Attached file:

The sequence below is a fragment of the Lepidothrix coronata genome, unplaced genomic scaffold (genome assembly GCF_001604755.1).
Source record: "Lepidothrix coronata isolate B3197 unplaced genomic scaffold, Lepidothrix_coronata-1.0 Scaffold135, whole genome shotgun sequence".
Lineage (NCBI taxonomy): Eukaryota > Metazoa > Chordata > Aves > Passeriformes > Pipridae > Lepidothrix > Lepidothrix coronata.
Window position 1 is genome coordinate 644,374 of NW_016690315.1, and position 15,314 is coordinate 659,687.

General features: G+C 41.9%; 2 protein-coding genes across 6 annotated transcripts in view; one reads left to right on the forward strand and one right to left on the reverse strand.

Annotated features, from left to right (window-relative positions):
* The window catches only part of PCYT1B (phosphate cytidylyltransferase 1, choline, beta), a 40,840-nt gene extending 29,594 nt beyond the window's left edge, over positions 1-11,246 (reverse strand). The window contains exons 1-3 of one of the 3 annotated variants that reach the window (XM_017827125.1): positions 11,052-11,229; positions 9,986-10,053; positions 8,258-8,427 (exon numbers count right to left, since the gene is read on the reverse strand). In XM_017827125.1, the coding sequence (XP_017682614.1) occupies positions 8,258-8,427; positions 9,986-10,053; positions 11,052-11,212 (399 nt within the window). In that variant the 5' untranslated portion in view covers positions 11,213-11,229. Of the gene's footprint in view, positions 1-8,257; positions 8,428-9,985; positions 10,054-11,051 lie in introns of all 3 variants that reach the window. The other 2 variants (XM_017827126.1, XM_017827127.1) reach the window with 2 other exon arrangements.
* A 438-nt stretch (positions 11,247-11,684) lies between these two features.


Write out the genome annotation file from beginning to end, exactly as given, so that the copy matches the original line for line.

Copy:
The sequence below is a fragment of the Lepidothrix coronata genome, unplaced genomic scaffold (genome assembly GCF_001604755.1).
Source record: "Lepidothrix coronata isolate B3197 unplaced genomic scaffold, Lepidothrix_coronata-1.0 Scaffold135, whole genome shotgun sequence".
Lineage (NCBI taxonomy): Eukaryota > Metazoa > Chordata > Aves > Passeriformes > Pipridae > Lepidothrix > Lepidothrix coronata.
Window position 1 is genome coordinate 644,374 of NW_016690315.1, and position 15,314 is coordinate 659,687.

General features: G+C 41.9%; 2 protein-coding genes across 6 annotated transcripts in view; one reads left to right on the forward strand and one right to left on the reverse strand.

Annotated features, from left to right (window-relative positions):
* The window catches only part of PCYT1B (phosphate cytidylyltransferase 1, choline, beta), a 40,840-nt gene extending 29,594 nt beyond the window's left edge, over positions 1-11,246 (reverse strand). The window contains exons 1-3 of one of the 3 annotated variants that reach the window (XM_017827125.1): positions 11,052-11,229; positions 9,986-10,053; positions 8,258-8,427 (exon numbers count right to left, since the gene is read on the reverse strand). In XM_017827125.1, the coding sequence (XP_017682614.1) occupies positions 8,258-8,427; positions 9,986-10,053; positions 11,052-11,212 (399 nt within the window). In that variant the 5' untranslated portion in view covers positions 11,213-11,229. Of the gene's footprint in view, positions 1-8,257; positions 8,428-9,985; positions 10,054-11,051 lie in introns of all 3 variants that reach the window. The other 2 variants (XM_017827126.1, XM_017827127.1) reach the window with 2 other exon arrangements.
* A 438-nt stretch (positions 11,247-11,684) lies between these two features.